Much as there’s no difference in the structure of two pages showing videos on YouTube, divorcing their arrangement from their content, Schwitters treated his collage surfaces. There were no boundaries or judgments passed on the quality of content; everything, from bodily waste to works of art, we treated equally in the eyes of the merz process. The exterior was a reflection of the structural arrangement of the interior, mediated by his own life and acquisition process. This freedom we have only discovered en masse through the recent evolution of folksonomies and personal, free-association organisational structures that have evolved with the web and modern document management practices. Taxonomy is no longer recieved; it is something we evolve, that changes through its use, reflects the user, and responds to meeting others when it becomes folksonomy.

In many ways, Schwitters’ Merzbau is a physical manifestation of a Facebook homepage – a reflection of the individual, emergent evidence of their influences and activity, and ever changing, albeit on a slower scale. Sadly, the original Merzbau was destroyed in an Allied air-raid on Hanover; a second Merzbau in Norway was destroyed, and his final Merzbarn, in the Lake District, fell into disrepair after his death, sadly as forgotten as Schwitters was in his adopted country.

That what was radically avant-garde and rejected at its time has now become the routine way we read, learn about the world, and document our existence shows what a misunderstood and unexplored medium the web has become. Commentators are already lunging at ‘web 3.0’ without fully grasping the implications of the ‘web 2.0’ shift. Schwitters, while never experiencing any of the parts that have enabled global adoption of his practices, would have understood where we’re headed; that when we talk about the ‘web’, we’re exploring all our content in terms of relationships of the signified, rather than concrete destinations and fixed, dependable content. Our global brain is as shifting, fickle and malleable as the human mind itself.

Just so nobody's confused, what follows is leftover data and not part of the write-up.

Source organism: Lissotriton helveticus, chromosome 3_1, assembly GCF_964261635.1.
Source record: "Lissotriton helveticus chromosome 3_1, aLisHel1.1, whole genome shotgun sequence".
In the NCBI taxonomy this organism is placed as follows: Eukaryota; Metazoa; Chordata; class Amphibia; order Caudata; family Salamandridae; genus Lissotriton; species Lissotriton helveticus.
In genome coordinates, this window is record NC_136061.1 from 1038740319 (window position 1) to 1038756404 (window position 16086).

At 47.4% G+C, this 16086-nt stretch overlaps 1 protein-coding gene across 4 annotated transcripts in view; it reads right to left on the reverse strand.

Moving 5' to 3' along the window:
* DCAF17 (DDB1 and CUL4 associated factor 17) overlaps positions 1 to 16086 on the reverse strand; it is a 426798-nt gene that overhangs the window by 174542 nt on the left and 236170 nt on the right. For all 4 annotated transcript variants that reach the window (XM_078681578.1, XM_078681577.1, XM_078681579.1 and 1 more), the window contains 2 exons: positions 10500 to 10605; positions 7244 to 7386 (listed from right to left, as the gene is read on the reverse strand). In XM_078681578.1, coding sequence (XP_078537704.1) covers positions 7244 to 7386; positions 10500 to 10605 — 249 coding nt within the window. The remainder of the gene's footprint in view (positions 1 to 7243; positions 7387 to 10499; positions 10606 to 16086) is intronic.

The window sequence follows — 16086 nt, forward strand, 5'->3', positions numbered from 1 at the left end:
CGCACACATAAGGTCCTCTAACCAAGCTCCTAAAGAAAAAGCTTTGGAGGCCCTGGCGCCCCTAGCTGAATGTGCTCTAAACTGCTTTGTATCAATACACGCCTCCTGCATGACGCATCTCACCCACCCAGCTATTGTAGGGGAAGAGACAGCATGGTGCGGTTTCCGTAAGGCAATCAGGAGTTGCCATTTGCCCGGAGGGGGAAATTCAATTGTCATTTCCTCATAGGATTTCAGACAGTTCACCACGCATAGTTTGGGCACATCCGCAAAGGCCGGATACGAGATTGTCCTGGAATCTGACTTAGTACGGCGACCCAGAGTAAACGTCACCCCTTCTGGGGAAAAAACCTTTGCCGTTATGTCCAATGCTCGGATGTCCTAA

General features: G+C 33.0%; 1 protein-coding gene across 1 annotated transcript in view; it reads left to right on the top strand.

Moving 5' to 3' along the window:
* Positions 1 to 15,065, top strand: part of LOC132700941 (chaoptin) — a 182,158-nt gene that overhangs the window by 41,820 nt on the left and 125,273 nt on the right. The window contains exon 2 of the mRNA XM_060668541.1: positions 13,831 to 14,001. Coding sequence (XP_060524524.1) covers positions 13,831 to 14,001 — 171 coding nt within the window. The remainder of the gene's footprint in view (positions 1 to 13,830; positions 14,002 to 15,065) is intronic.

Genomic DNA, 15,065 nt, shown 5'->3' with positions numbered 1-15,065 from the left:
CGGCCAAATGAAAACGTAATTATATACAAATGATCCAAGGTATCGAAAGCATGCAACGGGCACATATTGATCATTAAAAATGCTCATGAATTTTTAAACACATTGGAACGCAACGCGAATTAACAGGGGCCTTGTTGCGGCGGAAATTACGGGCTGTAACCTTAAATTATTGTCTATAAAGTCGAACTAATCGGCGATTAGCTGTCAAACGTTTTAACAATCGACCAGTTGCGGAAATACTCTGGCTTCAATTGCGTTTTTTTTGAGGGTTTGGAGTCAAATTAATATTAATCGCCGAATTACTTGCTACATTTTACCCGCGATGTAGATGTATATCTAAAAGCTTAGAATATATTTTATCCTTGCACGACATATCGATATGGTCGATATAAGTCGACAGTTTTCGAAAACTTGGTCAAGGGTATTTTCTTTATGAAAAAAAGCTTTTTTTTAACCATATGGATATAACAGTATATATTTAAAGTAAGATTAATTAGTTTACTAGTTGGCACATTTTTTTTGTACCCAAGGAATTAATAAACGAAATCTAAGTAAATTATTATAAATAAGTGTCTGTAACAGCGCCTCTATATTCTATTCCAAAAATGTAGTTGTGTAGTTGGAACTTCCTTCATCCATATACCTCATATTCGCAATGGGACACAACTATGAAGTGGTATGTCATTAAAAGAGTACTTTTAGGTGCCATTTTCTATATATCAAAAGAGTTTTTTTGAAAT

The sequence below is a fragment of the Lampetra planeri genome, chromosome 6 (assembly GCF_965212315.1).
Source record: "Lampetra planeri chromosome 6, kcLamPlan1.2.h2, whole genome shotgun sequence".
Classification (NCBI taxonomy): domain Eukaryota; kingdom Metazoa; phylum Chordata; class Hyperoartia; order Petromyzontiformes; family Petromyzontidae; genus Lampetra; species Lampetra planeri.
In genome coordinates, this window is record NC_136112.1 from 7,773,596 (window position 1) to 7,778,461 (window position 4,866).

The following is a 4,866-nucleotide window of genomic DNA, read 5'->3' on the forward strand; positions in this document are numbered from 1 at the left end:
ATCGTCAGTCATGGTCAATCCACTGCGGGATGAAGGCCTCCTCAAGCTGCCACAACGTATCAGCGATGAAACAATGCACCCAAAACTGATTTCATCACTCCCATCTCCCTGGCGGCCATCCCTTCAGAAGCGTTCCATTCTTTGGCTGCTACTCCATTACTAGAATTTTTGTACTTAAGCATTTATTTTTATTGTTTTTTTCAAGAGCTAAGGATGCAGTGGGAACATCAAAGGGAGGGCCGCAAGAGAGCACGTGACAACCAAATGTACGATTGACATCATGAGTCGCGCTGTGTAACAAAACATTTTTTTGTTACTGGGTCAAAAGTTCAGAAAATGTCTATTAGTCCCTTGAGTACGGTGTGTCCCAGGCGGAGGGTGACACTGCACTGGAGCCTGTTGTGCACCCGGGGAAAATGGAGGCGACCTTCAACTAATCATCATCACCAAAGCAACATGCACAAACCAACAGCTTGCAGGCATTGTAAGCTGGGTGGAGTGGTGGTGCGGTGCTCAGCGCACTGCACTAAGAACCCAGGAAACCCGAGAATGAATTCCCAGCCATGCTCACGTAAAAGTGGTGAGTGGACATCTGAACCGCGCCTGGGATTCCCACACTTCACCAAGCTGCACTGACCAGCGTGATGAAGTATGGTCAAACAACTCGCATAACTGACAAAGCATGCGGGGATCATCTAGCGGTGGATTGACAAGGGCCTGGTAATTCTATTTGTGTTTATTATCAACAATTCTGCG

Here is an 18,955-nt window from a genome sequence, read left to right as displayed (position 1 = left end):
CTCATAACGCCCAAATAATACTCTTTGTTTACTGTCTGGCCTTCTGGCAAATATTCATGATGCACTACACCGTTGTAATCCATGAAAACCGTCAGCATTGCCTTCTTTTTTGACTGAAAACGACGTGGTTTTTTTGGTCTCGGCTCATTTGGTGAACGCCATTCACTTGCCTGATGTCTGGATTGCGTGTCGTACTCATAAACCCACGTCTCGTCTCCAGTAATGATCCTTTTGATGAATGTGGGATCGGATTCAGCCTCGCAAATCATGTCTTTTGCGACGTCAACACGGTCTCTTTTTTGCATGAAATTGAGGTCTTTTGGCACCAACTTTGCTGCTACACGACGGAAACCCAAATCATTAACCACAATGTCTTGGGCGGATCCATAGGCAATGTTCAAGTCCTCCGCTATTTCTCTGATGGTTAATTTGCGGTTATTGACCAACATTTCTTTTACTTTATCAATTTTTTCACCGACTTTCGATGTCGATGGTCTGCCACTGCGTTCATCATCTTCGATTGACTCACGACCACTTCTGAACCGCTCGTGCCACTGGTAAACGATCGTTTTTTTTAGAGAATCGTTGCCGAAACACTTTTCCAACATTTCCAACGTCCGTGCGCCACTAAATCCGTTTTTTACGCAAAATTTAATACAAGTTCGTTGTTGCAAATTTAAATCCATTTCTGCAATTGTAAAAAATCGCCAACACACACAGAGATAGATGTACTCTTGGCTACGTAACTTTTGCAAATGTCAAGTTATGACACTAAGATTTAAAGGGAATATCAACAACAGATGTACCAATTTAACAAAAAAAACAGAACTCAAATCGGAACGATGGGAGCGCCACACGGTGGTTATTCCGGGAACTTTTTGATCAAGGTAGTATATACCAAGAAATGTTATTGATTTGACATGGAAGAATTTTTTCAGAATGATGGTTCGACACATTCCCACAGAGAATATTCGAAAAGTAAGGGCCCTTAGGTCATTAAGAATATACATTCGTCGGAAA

While Isadore of Seville is mooted as the patron saint of the internet (based on completeness and determistic processes), let us respect Kurt Schwitters as the patron saint of the web – completeness an unnatainable (and negative) goal.

Some insightful commentary on this presentation are on The Art of Fiction.

Contact Dave regarding this article.